The price of entry into the range has dropped to $26,490 plus on-road costs, which - combined with an earlier $750 cut that Subaru introduced on the back of Australia’s Free Trade Agreement with Japan - marks a $2000 saving over the 2014 XV range.
That saving continues across the 2015 line-up, with $2000 (including the FTA discount) cut from the mid-spec 2.0i-L and top-shelf 2.0i-S models, now priced from $29,990 and $32,490 respectively.
Subaru says it has boosted the value equation further with an upgrade to the XV’s infotainment system.
That means a new 6.2 inch touchscreen display in the entry 2.0i model, while the 2.0i-L and 2.0i-S get a larger and now more cleanly integrated 7.0 inch display.
Other tweaks in the cabin includes new steering-wheel switches, new silver accents to the air-conditioning dials and vents, and metallic accents to the front door arm rests.
There’s also now two 5V DC USB charging ports in the rear, while the front-row USB and auxiliary ports have been relocated to beneath the audio unit.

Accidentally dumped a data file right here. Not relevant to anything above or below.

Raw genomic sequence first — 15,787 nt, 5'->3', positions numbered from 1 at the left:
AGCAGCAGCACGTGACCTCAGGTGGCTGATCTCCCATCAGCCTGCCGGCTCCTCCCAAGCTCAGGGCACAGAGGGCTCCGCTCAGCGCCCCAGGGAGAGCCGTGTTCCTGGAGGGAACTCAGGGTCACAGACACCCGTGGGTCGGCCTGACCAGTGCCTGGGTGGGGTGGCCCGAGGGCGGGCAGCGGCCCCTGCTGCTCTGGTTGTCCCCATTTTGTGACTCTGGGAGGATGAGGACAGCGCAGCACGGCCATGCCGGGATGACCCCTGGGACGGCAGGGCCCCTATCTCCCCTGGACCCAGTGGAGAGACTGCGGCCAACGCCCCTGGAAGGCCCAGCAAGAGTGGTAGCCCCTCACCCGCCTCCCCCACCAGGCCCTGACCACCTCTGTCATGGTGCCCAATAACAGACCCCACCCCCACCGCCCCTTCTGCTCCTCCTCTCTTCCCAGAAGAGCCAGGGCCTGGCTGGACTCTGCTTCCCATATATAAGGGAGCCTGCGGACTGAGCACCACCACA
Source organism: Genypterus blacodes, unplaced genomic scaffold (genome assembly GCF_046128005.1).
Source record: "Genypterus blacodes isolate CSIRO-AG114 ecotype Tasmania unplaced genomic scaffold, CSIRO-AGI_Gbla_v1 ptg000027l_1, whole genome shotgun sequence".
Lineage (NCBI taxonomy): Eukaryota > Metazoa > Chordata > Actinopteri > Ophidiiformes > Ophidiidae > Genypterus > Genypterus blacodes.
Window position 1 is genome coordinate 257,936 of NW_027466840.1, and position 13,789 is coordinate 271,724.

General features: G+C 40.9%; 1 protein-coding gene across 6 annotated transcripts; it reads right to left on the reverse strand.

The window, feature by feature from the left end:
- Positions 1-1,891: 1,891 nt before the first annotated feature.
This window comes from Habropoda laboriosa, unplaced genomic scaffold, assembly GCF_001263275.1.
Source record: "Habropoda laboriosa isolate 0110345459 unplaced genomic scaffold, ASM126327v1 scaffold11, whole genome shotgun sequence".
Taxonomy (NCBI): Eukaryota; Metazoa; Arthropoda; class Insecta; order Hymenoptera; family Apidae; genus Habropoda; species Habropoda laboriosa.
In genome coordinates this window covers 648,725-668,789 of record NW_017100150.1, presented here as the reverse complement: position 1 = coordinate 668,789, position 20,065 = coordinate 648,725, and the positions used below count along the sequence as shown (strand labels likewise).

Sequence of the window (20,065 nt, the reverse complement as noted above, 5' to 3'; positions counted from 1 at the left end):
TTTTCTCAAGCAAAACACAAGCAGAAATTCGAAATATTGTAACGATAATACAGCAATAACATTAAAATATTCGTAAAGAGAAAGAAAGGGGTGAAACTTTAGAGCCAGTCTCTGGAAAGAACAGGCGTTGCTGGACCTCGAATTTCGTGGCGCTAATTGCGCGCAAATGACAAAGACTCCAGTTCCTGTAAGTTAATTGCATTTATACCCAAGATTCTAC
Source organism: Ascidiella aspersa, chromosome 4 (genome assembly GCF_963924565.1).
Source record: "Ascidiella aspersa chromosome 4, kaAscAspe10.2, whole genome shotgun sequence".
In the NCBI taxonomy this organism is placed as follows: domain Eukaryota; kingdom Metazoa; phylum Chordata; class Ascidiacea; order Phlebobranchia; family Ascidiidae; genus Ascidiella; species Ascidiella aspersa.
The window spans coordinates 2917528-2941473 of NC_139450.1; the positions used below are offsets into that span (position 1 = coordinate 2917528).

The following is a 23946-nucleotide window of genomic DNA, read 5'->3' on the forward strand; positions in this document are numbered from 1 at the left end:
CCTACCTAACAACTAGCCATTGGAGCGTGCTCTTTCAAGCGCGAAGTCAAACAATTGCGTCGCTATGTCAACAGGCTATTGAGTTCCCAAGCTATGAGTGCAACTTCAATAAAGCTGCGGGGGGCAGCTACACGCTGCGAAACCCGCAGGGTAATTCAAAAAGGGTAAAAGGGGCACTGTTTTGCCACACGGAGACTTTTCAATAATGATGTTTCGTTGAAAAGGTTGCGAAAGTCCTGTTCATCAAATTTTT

The 2.0i-Land 2.0i-S also pick up an upgraded CVT shifter surround, new silver stitching on leather trim (previously black), and an upgraded Multi-Information Display in the instrument cluster that includes a digital speedometer, basic trip information, current gear selected and auto stop-start info.
The XV range is again powered by a 110kW/196Nm 2.0 litre four-cylinder petrol engine. Fuel consumption is rated at 7.0 with the CVT auto, and 7.3 l/100km with the six-speed manual.
Year-to-date sales for XV (end of March only; April figures due this week) show the small SUV on 2059, placing it ahead of models like the Holden Trax (1292) and the recently launched Mazda CX-3 (865), along with the Jeep Compass (808) and the Nissan Juke (744).
PRICING (excludes on-road costs)
- XV 2.0i six-speed manual - $26,490
- XV 2.0i CVT - $28,990
- XV 2.0i-L six-speed manual - $29,990
- XV 2.0i-L CVT - $32,490
- XV 2.0i-S six-speed manual - $32,490
- XV 2.0i-S CVT - $34,990